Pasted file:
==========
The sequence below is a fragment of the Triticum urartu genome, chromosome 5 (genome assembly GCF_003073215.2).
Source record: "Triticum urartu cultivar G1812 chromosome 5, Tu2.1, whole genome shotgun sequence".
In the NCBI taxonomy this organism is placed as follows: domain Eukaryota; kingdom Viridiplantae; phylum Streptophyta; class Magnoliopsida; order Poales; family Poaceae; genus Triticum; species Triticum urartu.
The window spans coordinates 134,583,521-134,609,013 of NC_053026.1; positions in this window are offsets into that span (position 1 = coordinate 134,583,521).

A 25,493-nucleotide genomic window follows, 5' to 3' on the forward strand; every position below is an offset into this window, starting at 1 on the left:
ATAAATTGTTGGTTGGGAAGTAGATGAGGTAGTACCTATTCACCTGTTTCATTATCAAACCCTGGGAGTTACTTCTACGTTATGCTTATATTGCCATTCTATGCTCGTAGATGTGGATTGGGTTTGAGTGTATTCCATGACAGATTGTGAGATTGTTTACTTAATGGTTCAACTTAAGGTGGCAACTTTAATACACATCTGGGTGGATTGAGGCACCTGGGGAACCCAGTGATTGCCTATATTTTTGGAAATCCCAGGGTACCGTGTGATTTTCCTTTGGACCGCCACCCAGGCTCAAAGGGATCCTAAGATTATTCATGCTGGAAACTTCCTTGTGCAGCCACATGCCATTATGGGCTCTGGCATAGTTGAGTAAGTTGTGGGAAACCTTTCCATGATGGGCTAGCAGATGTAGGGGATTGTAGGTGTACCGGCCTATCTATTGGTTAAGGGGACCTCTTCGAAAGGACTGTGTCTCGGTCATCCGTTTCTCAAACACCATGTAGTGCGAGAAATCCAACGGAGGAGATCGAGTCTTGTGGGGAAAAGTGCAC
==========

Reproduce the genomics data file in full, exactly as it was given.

The sequence below is a fragment of the Triticum urartu genome, chromosome 5 (genome assembly GCF_003073215.2).
Source record: "Triticum urartu cultivar G1812 chromosome 5, Tu2.1, whole genome shotgun sequence".
In the NCBI taxonomy this organism is placed as follows: domain Eukaryota; kingdom Viridiplantae; phylum Streptophyta; class Magnoliopsida; order Poales; family Poaceae; genus Triticum; species Triticum urartu.
The window spans coordinates 134,583,521-134,609,013 of NC_053026.1; positions in this window are offsets into that span (position 1 = coordinate 134,583,521).

A 25,493-nucleotide genomic window follows, 5' to 3' on the forward strand; every position below is an offset into this window, starting at 1 on the left:
ATAAATTGTTGGTTGGGAAGTAGATGAGGTAGTACCTATTCACCTGTTTCATTATCAAACCCTGGGAGTTACTTCTACGTTATGCTTATATTGCCATTCTATGCTCGTAGATGTGGATTGGGTTTGAGTGTATTCCATGACAGATTGTGAGATTGTTTACTTAATGGTTCAACTTAAGGTGGCAACTTTAATACACATCTGGGTGGATTGAGGCACCTGGGGAACCCAGTGATTGCCTATATTTTTGGAAATCCCAGGGTACCGTGTGATTTTCCTTTGGACCGCCACCCAGGCTCAAAGGGATCCTAAGATTATTCATGCTGGAAACTTCCTTGTGCAGCCACATGCCATTATGGGCTCTGGCATAGTTGAGTAAGTTGTGGGAAACCTTTCCATGATGGGCTAGCAGATGTAGGGGATTGTAGGTGTACCGGCCTATCTATTGGTTAAGGGGACCTCTTCGAAAGGACTGTGTCTCGGTCATCCGTTTCTCAAACACCATGTAGTGCGAGAAATCCAACGGAGGAGATCGAGTCTTGTGGGGAAAAGTGCAC